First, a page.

Blu-ray Disc Bonus Features Include:

* All New Interview with Steven Spielberg on Close Encounters of the Third Kind
* All New Storyboard to Scene Comparisons
* Close Encounters of the Third Kind Retrospective Documentary
* The Original 1977 Watch the Skies Featurette
* Original Theatrical Preview

DVD Bonus Features Include:

* All New Interview with Steven Spielberg on Close Encounters of the Third Kind
* Making Of Close Encounters of the Third Kind Retrospective Documentary

Film Review

Made with awe and meticulous attention to detail, “Close Encounters of the Third Kind,” Steven Spielberg’s Oscar-nominated, critically acclaimed sci-fi, is one of the most spectacular movies he has made, on par with the previous 1977 “Jaws” and later 1982 “E.T.”

When the saga begins, electrical lineman Roy Neary (Richard Dreyfuss) is one of several people who experience a close encounter of the first kind, witnessing UFOs flying through the night sky. At first intrigued, Roy is subsequently haunted by a mountain-like image. Gradually, he becomes obsessed with discovering what it represents, much to the dismay of his family, particularly his wife (Teri Garr), who can’t understand his obsession.

Meanwhile, government agents around the world have close encounters of the second kind, discovering physical evidence of extraterrestrial visitors in the form of lost fighter aircraft from World War II and a stranded military ship that disappeared decades earlier, only to suddenly reappear in the Sonora and Gobi Desert. Joining hands, Roy and the agents then follow the clues they have been given to reach a site where they will have a close encounter of the third kind: contact.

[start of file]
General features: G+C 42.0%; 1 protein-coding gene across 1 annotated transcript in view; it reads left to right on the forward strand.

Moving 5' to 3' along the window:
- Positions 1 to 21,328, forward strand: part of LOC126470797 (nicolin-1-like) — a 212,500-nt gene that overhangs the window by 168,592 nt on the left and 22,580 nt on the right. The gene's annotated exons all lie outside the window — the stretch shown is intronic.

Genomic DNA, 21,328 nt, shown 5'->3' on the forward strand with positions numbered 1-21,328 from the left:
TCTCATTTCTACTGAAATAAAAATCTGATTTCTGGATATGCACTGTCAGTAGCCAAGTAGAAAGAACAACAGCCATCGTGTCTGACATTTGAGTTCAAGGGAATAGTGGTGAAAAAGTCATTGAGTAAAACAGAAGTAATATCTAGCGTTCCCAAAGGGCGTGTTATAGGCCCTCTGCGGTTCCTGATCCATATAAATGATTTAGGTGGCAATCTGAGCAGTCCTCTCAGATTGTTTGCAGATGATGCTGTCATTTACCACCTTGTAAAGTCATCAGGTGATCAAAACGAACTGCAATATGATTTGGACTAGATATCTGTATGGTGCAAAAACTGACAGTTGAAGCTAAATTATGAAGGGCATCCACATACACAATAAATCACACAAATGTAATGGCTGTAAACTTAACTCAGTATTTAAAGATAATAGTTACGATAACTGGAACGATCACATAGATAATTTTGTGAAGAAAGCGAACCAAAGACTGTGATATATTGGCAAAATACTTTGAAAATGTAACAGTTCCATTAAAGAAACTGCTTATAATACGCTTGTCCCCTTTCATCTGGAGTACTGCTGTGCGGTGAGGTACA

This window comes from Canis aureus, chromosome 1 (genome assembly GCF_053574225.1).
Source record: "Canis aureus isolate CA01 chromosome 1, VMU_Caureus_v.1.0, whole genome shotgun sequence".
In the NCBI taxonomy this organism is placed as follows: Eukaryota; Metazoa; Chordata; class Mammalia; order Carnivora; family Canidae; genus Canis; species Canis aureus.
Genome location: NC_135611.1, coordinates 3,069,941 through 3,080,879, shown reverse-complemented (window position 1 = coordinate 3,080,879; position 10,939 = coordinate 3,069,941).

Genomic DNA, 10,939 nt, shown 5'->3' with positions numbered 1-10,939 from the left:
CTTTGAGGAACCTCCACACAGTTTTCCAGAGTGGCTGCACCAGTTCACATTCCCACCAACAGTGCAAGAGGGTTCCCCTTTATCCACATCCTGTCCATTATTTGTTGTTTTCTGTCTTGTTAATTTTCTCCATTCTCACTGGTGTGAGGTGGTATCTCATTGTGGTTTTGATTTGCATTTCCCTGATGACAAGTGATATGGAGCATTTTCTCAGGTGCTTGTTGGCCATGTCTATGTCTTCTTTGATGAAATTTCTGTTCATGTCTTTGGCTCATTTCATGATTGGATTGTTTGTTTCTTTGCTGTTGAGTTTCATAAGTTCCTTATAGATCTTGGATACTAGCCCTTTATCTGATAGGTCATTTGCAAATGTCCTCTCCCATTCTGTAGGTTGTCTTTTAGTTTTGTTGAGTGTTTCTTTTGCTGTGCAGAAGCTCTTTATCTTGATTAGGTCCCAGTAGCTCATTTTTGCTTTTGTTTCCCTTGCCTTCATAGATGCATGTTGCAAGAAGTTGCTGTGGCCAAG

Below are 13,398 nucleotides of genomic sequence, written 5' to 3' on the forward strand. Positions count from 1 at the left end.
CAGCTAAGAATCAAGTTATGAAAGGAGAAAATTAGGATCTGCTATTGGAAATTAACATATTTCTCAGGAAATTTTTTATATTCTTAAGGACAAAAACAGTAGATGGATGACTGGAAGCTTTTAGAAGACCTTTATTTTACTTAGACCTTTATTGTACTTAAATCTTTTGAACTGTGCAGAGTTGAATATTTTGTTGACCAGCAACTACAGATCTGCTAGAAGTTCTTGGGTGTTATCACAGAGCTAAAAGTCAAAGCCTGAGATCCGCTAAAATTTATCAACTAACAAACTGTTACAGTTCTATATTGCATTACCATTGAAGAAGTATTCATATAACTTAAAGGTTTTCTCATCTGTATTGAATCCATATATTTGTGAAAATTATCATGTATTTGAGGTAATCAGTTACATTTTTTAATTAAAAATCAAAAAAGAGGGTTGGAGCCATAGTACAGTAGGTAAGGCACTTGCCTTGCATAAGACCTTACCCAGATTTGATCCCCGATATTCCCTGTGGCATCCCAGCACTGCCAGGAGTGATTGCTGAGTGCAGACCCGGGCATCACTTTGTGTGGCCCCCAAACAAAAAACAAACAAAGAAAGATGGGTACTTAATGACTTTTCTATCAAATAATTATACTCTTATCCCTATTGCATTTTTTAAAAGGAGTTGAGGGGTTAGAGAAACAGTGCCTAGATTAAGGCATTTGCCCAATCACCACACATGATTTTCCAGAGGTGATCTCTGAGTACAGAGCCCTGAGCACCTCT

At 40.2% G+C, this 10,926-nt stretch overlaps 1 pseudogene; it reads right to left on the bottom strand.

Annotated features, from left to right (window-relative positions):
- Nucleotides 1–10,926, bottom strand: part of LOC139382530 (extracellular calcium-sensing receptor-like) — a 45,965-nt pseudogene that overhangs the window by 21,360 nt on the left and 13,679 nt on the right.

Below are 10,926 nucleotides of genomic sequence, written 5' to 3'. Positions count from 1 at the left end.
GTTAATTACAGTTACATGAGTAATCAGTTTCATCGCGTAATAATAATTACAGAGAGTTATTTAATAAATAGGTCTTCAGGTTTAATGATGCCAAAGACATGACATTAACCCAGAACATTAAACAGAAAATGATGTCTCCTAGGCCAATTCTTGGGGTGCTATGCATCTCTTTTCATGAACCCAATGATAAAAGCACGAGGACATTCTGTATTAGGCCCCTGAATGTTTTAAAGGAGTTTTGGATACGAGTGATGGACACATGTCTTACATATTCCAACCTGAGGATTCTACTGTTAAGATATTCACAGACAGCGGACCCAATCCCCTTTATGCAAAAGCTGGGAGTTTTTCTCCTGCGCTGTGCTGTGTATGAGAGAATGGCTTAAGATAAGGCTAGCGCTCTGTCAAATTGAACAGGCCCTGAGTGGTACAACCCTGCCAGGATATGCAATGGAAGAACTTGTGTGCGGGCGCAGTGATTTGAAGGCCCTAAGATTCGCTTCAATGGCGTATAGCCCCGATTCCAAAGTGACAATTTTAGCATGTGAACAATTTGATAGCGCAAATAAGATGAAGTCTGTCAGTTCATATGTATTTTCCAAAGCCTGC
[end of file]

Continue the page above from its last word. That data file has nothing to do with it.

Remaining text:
Dramatic suspense occurs when Dillon’s young son (Cary Guffey) is kidnapped by UFO, and an electric company worker, Richard Dreyfuss, encounters one when he goes to check a strange power outage. Both subsequently find themselves mysteriously drawn to the Devils Tower, a huge extinct volcano in Wyoming, where humankind has its own first meeting with extra-terretstrial life.

Perhaps Spielberg’s greatest achievement is to make a warm, likable sci-fi feature, deviating in spirit, tone, and ideology from the dark, noirish sci-fi films that dominated the 1950s and Cold War mentality. This trend would continue with his next sci-fi, “E.T.” in 1982.

The film’s stellar cast includes Dreyfuss in one of his best performances, given in the same year in which he won the Best Actor Oscar for. Equally good are Melinda Dillon as the distraught mother, Teri Garr as Dreyfuss hopelessly uncomprehending wife, and the famed and beloved director Francois Truffaut, who plays a French scientist-UFOlogist, Claude Lacombe.

Visually distinguished, the film’s look and special effects were overseen by Douglas Trumbull, the F/X maestro of Kubrick’s 1968 classic “2001: A Space Odyssey,” who later became a director, departing from the cool effects of Industrial Light and Magic film projects.


Richard Dreyfuss (Roy Neary)
Teri Garr (Ronnie Neary)
Melina Dillon (Jillian Guiler)
Cary Guffey (Barry Guiler)
Bob Balaban (Interpreter Laughlin)
J. Patrick McNamara(Project Leader)
Warren Kemmerling (Wild Bill)
Roberts Blossom (Framer)
Franois Truffaut (Claude Lacombe)
Jean Claude (Philip Dodds)

Running time:
135 minutes for the Original Version
132 minutes for the Special Edition
137 minutes for the Collector’s Edition.

MPAA Rating: PG.